“While Navient’s arguments are creative, they do not convince the Court that the CFPA prohibits concurrent state enforcement actions,” wrote Judge Mariani.  “Following Navient’s position would require the Court to accept an amalgam of tenuous postulates regarding several provisions of the CFPA and a strained reading of the plain text of the statute.”  Because concurrent enforcement actions are barred in other areas of the CFPA, but not in the section relevant to this particular case, “applying the canon of statutory interpretation [holding that where Congress includes language in one section but omits it in another, it is presumed Congress acts intentionally] is particularly appropriate.”  The Court also ruled that other federal statutes – the Truth in Lending Act and Higher Education Act – do not pre-empt the Commonwealth’s claims.

The opinion marks the latest development in a years-long battle among the federal government, states, and student loan companies over whether and how states can regulate the firms, which are also contractors of the Department of Education.  Navient, a Delaware-based student loan management company and formerly a part of Sallie Mae, is facing similar suits in other states, including Illinois, California, Mississippi, and Washington.  Navient’s motion to dismiss the Illinois Attorney General’s suit (based on the same preemption argument) was denied in July.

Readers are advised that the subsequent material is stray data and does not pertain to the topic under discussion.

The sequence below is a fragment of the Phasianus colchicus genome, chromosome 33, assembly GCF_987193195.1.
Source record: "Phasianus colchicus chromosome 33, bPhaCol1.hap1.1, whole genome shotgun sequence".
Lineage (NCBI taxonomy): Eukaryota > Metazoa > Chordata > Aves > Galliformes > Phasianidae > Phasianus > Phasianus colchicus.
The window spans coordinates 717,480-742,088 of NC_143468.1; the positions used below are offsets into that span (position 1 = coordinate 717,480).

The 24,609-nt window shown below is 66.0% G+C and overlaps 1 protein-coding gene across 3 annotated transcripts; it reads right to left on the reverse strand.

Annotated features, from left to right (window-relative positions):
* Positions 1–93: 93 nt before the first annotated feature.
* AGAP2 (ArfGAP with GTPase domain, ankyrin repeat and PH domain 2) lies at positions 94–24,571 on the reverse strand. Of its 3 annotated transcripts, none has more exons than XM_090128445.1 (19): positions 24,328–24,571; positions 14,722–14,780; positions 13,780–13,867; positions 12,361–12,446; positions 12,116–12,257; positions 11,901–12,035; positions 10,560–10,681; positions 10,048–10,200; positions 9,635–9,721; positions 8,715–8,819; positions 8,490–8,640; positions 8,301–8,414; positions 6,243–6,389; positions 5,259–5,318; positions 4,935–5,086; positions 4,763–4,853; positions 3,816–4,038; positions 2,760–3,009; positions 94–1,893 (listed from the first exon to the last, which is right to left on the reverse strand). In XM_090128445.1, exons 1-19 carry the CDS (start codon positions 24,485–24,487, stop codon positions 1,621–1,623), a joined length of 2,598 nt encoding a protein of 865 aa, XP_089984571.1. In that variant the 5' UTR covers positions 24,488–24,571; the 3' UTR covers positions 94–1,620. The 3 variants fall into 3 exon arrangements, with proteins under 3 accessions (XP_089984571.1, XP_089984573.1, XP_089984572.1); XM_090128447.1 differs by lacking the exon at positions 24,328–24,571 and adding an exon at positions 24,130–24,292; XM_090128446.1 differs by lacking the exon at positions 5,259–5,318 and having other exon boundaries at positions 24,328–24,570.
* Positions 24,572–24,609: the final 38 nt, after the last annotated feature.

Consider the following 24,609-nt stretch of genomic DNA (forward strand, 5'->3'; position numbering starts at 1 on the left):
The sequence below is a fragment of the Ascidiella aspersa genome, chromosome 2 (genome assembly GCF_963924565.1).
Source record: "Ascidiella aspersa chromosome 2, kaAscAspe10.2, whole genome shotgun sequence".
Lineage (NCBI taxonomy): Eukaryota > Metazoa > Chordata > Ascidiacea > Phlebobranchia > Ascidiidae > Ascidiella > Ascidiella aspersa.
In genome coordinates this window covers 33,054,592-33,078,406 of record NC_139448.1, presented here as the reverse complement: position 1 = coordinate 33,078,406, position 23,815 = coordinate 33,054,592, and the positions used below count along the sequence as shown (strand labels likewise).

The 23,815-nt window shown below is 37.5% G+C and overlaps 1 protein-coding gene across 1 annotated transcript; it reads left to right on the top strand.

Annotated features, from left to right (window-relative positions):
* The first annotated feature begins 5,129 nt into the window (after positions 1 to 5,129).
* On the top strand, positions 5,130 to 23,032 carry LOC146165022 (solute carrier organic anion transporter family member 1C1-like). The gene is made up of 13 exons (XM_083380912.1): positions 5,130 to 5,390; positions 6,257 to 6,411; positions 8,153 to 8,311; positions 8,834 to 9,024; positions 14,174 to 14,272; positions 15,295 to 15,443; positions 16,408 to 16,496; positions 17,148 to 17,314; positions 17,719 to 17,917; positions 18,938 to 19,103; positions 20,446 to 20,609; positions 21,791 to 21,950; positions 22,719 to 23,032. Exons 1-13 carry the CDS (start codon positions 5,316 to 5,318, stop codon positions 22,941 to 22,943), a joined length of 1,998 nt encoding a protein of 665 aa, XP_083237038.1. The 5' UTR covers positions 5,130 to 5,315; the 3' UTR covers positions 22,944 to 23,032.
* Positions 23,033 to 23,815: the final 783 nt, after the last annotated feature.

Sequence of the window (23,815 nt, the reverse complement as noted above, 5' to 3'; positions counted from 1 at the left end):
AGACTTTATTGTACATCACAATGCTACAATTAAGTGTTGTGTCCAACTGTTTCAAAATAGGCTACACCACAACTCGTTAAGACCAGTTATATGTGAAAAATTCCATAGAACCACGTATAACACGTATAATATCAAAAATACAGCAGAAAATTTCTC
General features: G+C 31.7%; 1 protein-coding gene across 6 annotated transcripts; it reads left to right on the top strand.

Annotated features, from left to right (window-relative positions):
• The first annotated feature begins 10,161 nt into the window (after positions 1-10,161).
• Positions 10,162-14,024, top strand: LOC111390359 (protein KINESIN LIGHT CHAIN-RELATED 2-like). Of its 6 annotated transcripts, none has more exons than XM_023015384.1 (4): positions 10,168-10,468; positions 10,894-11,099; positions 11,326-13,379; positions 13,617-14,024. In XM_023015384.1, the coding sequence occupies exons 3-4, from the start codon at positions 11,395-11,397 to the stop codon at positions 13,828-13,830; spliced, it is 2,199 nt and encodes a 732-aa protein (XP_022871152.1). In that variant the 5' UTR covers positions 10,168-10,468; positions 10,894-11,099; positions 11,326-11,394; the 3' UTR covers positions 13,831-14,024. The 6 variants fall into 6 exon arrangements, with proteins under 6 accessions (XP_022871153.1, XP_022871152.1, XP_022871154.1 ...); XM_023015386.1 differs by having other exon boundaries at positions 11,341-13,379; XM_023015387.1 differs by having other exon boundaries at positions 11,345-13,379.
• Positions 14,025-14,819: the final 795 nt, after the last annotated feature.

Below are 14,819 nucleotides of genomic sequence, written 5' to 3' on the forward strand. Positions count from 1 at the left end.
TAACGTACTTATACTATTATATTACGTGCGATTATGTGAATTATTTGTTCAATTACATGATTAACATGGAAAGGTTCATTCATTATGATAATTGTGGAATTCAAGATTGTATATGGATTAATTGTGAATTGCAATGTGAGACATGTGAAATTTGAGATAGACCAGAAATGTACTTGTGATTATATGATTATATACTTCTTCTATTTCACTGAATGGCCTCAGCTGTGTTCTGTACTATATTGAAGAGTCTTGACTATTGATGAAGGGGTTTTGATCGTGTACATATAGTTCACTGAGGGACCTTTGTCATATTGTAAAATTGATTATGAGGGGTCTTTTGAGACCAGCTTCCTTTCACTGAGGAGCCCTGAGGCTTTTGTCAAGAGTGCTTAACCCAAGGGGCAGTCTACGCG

In early 2018, Secretary of Education Betsy DeVos issued a memo backing student loan servicers.  In the memo, the Department maintains that state rules and regulations aimed at greater consumer protection undermine the federal government’s goal of a single streamlined federal loan program.  State attorneys general have accused the Department of Education of rolling back protections for borrowers for some time now—a coalition of thirty attorneys general recently formed in opposition to portions of the Higher Education Act reauthorization, also known as the PROSPER Act.  States likely will continue to pursue similar claims against Navient in light of the recent rulings against preemption in this context.